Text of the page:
Life to Art

Iris

In Spring, the bulbs that have been seemingly asleep underground, poke their heads up through the crusty earth.  Where I live, it’s usually the crocus first.  Then the daffodils.  Next, the tulips.  Finally, the irises.  Several years ago, I planted tulips and irises along the path in the front yard.  Probably not the best decision as there’s a lot of hopping over them by me and any guests who come to visit.  That said, they are there and make their appearance when conditions are right.

This painting was actually based on a photo of a little iris growing beside this path.  The tightness with which it held its bud form was noted.  The very next day, I was shocked (in a good way) to see that it had burst open overnight.

iris

 

 

Like a trumpet sound, it was impossible to ignore.  A beautiful declaration to be noticed and appreciated!

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A bulb holds promise, doesn’t it?  Years ago, I moved into a house in the San Francisco Bay Area with my family.  When we had first seen the house, before we purchased it, I had noticed the abundance of flowers in the backyard…it must have been springtime.  Months later, the flowers had come and gone.  Digging in the backyard, I found all of these gnarly brown flaky things in the soil.  I had no idea that I was tossing bulbs away, the flowers that I had witnessed in the spring.  When I think back on this, I feel sad…I didn’t know.

These days I plant bulbs and look forward to the glorious gift packaged within each tight little knot as it prepares to share its glory!

The garden, nature, is a source of inspiration to artists across time.  It’s no surprise.  Witnessing beauty, our hearts are uplifted.  The artist finds a way to render this beauty…there are so many ways.  I wonder what it is that leads one from observation of beauty to the desire to paint or portray it.  Maybe it’s a desire to preserve it and the feeling that it gave when you first witnessed it.  Or maybe it’s a desire to share it with others.  Perhaps it’s instinctual to want to capture it in an artistic way–to claim it more deeply.  I wonder.

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Sheltering in place, many more people are buying plants from the garden center.  There’s nowhere to go, nothing usual to do — creating a garden…often a food garden with flowers to beautify seems like a good idea.  Seeking the good in the present circumstances through a return to the soil.

 

The Ballerinas

In these uncertain times, we strive for balance, meaning, purpose.  We hope for the safety and health of ourselves and those we love…and we extend that prayer for our entire family, neighbors, community, state, country, neighboring countries, the earth.  We are in this together.  We always have been.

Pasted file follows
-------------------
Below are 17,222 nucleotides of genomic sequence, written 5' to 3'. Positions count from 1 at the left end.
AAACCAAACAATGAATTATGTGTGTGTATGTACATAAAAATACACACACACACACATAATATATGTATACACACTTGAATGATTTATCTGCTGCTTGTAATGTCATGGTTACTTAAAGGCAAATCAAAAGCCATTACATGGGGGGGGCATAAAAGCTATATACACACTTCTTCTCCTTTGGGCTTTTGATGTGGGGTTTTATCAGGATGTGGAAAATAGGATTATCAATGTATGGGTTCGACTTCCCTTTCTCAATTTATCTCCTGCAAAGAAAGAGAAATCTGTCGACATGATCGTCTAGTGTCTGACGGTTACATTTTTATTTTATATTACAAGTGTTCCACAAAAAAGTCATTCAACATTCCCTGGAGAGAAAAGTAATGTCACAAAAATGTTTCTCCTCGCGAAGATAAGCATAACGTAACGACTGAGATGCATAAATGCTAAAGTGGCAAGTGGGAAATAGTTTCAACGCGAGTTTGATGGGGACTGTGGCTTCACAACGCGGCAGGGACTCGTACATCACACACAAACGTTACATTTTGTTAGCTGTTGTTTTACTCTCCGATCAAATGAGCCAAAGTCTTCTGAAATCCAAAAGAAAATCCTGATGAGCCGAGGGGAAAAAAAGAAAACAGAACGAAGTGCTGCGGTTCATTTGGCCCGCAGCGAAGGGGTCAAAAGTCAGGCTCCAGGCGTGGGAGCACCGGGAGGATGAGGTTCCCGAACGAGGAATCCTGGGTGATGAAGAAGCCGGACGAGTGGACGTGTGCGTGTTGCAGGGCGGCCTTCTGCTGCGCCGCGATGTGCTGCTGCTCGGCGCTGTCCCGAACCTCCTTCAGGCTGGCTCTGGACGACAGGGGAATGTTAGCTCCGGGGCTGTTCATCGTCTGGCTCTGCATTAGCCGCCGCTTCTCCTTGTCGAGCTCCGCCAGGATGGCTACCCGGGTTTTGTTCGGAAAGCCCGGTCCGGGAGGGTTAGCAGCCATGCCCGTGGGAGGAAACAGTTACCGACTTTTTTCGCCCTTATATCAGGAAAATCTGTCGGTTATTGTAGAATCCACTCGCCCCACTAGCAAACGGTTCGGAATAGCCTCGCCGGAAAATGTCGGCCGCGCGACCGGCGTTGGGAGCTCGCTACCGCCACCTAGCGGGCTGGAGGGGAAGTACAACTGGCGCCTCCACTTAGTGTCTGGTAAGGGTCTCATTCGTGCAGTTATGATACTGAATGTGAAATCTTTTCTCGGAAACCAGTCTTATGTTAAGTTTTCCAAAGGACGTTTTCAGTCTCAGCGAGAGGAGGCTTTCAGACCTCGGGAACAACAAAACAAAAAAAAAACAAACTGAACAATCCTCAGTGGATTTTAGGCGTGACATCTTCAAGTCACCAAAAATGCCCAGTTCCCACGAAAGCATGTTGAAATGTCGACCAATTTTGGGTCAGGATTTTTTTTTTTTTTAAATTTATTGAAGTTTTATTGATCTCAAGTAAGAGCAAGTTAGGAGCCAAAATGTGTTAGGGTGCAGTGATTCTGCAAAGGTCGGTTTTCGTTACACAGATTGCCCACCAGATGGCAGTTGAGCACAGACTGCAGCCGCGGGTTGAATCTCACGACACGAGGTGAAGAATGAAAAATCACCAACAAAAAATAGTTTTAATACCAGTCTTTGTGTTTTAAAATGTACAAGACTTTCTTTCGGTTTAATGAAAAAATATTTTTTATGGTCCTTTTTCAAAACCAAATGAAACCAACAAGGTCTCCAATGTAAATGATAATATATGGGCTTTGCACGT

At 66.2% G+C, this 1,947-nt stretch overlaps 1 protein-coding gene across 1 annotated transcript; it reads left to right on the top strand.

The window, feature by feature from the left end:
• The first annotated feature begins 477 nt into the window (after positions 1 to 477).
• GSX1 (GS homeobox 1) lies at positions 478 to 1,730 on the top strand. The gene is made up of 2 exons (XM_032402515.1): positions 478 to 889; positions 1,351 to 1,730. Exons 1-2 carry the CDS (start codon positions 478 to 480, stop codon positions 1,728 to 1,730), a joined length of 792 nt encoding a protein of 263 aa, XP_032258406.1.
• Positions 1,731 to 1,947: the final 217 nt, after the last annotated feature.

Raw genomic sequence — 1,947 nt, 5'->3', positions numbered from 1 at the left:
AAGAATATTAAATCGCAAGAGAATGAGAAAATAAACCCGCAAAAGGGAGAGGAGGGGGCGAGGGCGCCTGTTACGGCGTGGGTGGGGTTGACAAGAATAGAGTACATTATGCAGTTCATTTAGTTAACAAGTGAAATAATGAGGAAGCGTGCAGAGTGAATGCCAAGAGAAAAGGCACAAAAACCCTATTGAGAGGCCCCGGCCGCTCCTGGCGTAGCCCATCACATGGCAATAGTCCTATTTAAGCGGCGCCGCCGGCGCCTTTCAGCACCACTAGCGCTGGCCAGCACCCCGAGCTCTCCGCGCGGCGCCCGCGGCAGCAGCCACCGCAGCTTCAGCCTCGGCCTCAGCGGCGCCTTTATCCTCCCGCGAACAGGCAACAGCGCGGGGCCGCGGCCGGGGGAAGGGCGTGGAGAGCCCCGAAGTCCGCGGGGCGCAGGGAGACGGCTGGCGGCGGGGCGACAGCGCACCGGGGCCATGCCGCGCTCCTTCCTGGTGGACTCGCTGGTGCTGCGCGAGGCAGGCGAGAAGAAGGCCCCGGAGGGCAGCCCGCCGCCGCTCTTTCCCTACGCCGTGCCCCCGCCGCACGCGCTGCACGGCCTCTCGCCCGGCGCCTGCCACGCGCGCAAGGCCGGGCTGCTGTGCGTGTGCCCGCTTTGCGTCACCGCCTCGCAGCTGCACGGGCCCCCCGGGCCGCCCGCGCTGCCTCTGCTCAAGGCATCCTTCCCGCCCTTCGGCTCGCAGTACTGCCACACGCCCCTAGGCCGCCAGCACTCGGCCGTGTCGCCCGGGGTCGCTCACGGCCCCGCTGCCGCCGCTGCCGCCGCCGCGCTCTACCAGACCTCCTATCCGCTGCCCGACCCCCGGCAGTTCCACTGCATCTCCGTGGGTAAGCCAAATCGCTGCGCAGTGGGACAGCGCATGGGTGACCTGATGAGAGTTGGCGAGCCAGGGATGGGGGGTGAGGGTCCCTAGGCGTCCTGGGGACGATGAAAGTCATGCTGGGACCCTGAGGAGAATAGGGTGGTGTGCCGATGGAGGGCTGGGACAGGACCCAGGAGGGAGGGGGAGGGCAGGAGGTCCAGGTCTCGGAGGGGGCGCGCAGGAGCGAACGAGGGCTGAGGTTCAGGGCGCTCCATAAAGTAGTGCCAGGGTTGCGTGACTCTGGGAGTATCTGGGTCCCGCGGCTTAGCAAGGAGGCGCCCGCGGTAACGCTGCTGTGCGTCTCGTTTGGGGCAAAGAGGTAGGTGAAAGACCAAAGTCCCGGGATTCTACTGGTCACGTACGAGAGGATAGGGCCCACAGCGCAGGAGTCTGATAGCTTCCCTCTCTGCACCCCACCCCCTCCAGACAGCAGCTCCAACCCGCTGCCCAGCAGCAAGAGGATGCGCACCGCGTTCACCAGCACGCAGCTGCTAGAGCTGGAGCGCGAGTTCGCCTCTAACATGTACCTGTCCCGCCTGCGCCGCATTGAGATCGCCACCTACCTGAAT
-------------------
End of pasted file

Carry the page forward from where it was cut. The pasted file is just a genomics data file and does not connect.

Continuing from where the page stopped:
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I honestly don’t know why I started to paint ballerinas.  Perhaps it is their perfection of form–the way their bodies stand tall and poised, their mastery of graceful movement.  Perhaps it was the memory of a fleeting girlhood fantasy of being a ballerina.  Perhaps it is their delicate beauty.

I began painting ballerinas, several of them, one after the other.  This first painting was a total surprise to me.  It’s one that started out as something else, a compassionate feminine Buddha portrait, and then, it turned into the ballerinas.  At first, the central ballerina was a flower, the bleeding heart.  However, all around her, other ballerina figures were developing.  Suddenly, the bleeding heart no longer fit.  The flower became the central ballerina and she too changed over time.

Ballerinas.1

Sometimes, the way in which the paint or acrylic ink  “dripped” prompted a new figure.  I limited the color palette.

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Today is a good day to notice beauty.

Worlds Within Worlds

In her book, Anatomy of a Rose, Sharman Apt Russell, nature and science writer, has dubbed human beings as “the blind voyeurs.”  She says that while we witness nature’s spectacle of spring flowers, we are not the intended audience.  Rather, the intended audience is the pollinators!  There is a very serious seduction going on here.

The pollinating bumblebee, the birds, the butterflies and so forth…are the intended audience.  Each one of these has a quite unique perspective towards the flowers.  And an important purpose.  The attracting flower has another intention–to reproduce.

Is our role as human beings to appreciate the beauty of a field of flowers?  Or a single flower?  To be inspired by a flower while recognizing that it’s not all about us–that the flowers aren’t here specifically for our pleasure.  The ones we sometimes see, the ones we often don’t see.

Walking along, when I take the time, I notice the beauty and fragrance of a flower.  Witnessing beauty is an amazing exchange so in that way, I (you) could also be an intended audience.  It can be both.  I appreciate Georgia O’Keeffe’s wisdom on really seeing a flower.

“Nobody sees a flower really; it is so small.  We haven’t time, and to see takes time–like to have a friend takes time.”